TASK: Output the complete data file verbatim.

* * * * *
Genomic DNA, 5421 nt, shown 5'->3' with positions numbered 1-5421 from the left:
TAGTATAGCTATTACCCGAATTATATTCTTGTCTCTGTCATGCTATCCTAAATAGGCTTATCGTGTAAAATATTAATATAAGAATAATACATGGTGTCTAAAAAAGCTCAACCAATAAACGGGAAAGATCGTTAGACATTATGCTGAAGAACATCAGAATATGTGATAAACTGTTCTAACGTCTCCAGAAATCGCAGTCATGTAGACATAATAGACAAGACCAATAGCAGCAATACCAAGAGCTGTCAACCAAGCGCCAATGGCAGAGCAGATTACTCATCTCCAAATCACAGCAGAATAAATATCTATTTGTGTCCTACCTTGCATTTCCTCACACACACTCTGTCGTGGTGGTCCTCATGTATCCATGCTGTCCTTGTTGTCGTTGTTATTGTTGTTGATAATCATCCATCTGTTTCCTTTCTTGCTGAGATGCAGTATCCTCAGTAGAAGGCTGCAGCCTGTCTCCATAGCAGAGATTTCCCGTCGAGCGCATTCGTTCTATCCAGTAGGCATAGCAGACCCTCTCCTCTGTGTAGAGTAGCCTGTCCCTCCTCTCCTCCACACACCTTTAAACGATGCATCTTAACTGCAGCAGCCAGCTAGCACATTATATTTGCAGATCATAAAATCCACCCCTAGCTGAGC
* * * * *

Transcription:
Genomic DNA, 5421 nt, shown 5'->3' with positions numbered 1-5421 from the left:
TAGTATAGCTATTACCCGAATTATATTCTTGTCTCTGTCATGCTATCCTAAATAGGCTTATCGTGTAAAATATTAATATAAGAATAATACATGGTGTCTAAAAAAGCTCAACCAATAAACGGGAAAGATCGTTAGACATTATGCTGAAGAACATCAGAATATGTGATAAACTGTTCTAACGTCTCCAGAAATCGCAGTCATGTAGACATAATAGACAAGACCAATAGCAGCAATACCAAGAGCTGTCAACCAAGCGCCAATGGCAGAGCAGATTACTCATCTCCAAATCACAGCAGAATAAATATCTATTTGTGTCCTACCTTGCATTTCCTCACACACACTCTGTCGTGGTGGTCCTCATGTATCCATGCTGTCCTTGTTGTCGTTGTTATTGTTGTTGATAATCATCCATCTGTTTCCTTTCTTGCTGAGATGCAGTATCCTCAGTAGAAGGCTGCAGCCTGTCTCCATAGCAGAGATTTCCCGTCGAGCGCATTCGTTCTATCCAGTAGGCATAGCAGACCCTCTCCTCTGTGTAGAGTAGCCTGTCCCTCCTCTCCTCCACACACCTTTAAACGATGCATCTTAACTGCAGCAGCCAGCTAGCACATTATATTTGCAGATCATAAAATCCACCCCTAGCTGAGC